Stefanie attracting the attention of a Vipera ursinii moldavica to give Bram a shot at a decent picture - note use of welding gloves and the lit in the lower part of the picture

From 2004 until 2012, all my pictures were made with a Canon EOS 300D camera. From 2013 onwards, I am using a Canon EOS 60D. I have used until now only the camera’s built-in flash and two lenses: EFS 18-55mm and a zoom lens, EF 90-300mm or 70-300mm. June 2013, I bought a more luxurious lens - a 100mm macro from the famous L-series. Use of a portable Vosonic VP6230 external hard drive of 40 GB to store images in the field has become obsolete with the introduction of large memory cards. My pictures go through a minor amount of Photoshop editing, usually including re-sizing, cropping, use of the shadows and highlights tool and a single sharpening job. This keeps the pictures pretty close to their natural appearance. Pictures are “saved for web” at quality “JPEG - high”.
As a final note on photography, technique and personal talent play always a role and are not easy to describe. Some personal taste is involved, e.g. I prefer nocturnal shots of nocturnal animals (like spadefoot toads (Pelobates spp.)), even with shadows cast by the flash. 'Multi-flashed' images may have tons of depth of field and lack a single shadow. However, I personally feel that they give a sterile, studio-like feel to the picture. On the other hand, I should start to use a macrolens and a tripod. I do not think of myself as a true photographer, but more as a reporter. I do not intend to make art through photography, simply because I do not have the talent, or -at best- I am too lazy to develop it. A clear representation of the animal is enough for me. Besides focusing on the animal’s eye, bearing my position in relation to that of the sun in mind, and looking for a setting with moderate or low contrast in brightness, there are not that many rules that I keep in mind. Nearly all my pictures are shot using full automatic mode on my camera. This includes using autofocus, as my eyes are worse than even the worst autofocus. I guess all this means a lot of credit to the camera ;-). Seriously, without wanting to advertise, I can but say that I am very happy with this camera, and that I still have a lot to learn, especially concerning technique, composition and post-production.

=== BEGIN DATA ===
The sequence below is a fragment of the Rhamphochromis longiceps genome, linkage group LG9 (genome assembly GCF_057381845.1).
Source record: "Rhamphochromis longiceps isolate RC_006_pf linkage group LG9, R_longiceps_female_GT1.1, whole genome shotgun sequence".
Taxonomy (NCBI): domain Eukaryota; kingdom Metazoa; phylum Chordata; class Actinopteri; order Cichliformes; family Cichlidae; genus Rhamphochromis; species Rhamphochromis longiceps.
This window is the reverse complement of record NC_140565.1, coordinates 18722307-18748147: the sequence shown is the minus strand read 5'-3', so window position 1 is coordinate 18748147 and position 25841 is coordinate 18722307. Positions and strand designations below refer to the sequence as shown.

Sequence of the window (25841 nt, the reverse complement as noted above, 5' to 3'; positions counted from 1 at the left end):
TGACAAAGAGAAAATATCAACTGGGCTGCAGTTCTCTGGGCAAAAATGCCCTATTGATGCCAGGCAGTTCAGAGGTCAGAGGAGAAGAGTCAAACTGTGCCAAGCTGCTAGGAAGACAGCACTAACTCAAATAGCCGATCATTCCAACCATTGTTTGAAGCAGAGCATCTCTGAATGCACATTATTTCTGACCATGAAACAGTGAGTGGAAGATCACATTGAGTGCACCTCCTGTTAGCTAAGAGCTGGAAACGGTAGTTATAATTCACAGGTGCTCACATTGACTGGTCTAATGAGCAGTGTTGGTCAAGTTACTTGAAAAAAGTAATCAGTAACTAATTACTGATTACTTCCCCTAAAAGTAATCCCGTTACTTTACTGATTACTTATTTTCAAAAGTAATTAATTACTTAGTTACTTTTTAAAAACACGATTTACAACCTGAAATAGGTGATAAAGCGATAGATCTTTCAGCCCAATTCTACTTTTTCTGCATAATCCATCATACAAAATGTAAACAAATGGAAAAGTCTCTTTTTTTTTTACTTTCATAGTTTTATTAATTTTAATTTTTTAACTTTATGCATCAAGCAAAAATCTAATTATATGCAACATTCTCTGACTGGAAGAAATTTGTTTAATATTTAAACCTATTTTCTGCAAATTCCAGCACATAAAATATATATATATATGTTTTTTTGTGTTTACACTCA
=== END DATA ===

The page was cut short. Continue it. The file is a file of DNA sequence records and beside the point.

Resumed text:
The web reports are written in a web-based html-format, available from the HYLA main website and adapted for my site by Gijs. I usually make the report immediately after the trip, while my memory is still fresh. Helpful in this perspective is a notebook, in which I take down all observed species at all prospected locations during the trip.

From Google Earth to GPS and back – additional tales of freaky preparation

As I wrote above, prior to any trip, I always try to collect as much search site information as possible. If you’re more the “just see what crosses my path” type, the following section will most likely make you doubt my mental health. Just so you know.

Long live Google Earth! I use it as a preparation “scrap book” for the GPS data that I subsequently use in the field. Let me elaborate a bit.